Lisbon's Earthquake: Description and Reconstruction

Two weeks ago, the 1st of November marked the 260th anniversary of the Lisbon Earthquake. Known as one of the most desastrous of history and the deadliest of Europe, it caught the city by surprise and left it completely destroyed. It also strongly affected the mentality of the time. People became very supersticious, seeing a sign of God in what happened on All Saints Day. 

Lisbon was not the only region touched by the earthquake. Taking its origin in the Atlantic Ocean, the earth tremor was felt as far as in Finland and Barbados. Small towns in Italy also suffered considerable damage. However, in Lisbon, the earthquake was followed by a tsunami. A huge wave washed over the city, which had been built around the port, facing the ocean with no protection. 

Indeed, the Great Discoveries of Vasco de Gama had brought power and wealth to the Portuguese capital. The royal family had moved their residence from the old Moorish Castle of São Jorge on the top of the hill to a brand new Palace built on what is known today as the “Praça do Comercio”, Lisbon’s main square on the edge of the Tagus river. The palace was completely destroyed. The king, traumatised, established his quarters in tents, where he lived for the next couple of years.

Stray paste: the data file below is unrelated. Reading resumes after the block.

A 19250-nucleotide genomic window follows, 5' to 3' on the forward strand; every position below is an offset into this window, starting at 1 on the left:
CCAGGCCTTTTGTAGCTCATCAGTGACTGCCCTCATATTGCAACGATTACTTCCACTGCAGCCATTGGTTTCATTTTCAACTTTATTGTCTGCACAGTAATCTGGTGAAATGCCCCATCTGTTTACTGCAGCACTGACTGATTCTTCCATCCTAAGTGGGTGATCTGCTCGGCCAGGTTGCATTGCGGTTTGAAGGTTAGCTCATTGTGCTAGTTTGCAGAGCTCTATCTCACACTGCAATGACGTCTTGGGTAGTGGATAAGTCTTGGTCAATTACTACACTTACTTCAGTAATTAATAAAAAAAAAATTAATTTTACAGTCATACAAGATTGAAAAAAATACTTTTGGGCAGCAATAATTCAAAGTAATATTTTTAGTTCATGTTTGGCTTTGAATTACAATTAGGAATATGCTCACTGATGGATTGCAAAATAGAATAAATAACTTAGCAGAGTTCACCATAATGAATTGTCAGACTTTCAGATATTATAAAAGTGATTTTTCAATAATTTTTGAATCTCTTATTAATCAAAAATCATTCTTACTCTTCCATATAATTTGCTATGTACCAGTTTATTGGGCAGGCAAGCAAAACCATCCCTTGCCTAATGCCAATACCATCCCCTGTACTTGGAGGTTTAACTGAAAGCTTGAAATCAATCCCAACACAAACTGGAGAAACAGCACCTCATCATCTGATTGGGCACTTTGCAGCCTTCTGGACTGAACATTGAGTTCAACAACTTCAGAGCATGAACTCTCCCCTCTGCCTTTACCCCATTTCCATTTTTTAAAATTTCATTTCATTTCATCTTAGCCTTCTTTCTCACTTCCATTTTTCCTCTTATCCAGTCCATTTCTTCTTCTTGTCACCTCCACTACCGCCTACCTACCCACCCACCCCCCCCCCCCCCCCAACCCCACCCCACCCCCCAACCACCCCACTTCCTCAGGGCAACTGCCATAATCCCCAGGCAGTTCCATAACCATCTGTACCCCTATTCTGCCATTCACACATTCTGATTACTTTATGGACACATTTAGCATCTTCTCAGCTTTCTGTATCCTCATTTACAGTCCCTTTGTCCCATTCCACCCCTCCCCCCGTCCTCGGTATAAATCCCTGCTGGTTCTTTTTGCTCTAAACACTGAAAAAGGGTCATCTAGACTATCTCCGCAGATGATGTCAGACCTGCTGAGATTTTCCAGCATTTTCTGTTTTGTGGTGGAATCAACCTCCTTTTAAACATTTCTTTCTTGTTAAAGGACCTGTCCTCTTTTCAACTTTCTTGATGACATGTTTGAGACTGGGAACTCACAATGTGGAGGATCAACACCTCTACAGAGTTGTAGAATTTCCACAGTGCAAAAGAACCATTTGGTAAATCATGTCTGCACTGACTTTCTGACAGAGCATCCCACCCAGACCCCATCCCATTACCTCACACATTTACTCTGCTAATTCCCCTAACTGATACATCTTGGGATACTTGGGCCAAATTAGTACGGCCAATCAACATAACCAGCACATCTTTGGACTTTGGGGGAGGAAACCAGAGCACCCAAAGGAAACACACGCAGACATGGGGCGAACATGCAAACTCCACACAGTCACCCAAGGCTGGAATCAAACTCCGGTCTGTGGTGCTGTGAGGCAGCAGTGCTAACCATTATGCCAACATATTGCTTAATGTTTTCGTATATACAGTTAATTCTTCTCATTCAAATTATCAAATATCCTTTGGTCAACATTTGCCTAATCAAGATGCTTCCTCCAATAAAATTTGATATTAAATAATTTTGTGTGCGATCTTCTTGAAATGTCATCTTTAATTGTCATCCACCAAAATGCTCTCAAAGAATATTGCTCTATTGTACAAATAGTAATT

The reconstruction of Lisbon was trusted into the hands of the Marques de Pombal. A man of power and very modern for his time, he had the army watch over pillage and elaborated a plan to rebuilt the capital. Guided by the French architectural trends of the 18th century, large squares and bride avenues, he transformed the Praça do Comercio into the central element of Lisbon and reinforced the city’s role as a harbour. Pombal then traced four parallel streets connecting the square to the inside of the city through an imposing arch. This area is now the commercial center of Lisbon. 

The reconstruction of Lisbon also lead to the elaboration the first earthquake proof buildings of history. Pombal had army troops march around small reproductions of the new buildings to test their resistance. 

You might now have a very rectilinear image of Lisbon’s historic center. Don’t get fooled, Alfama and Bairro Alto, the two oldest areas of Lisbon, were spared by the tsunami and preserved their narrow and maze-like streets.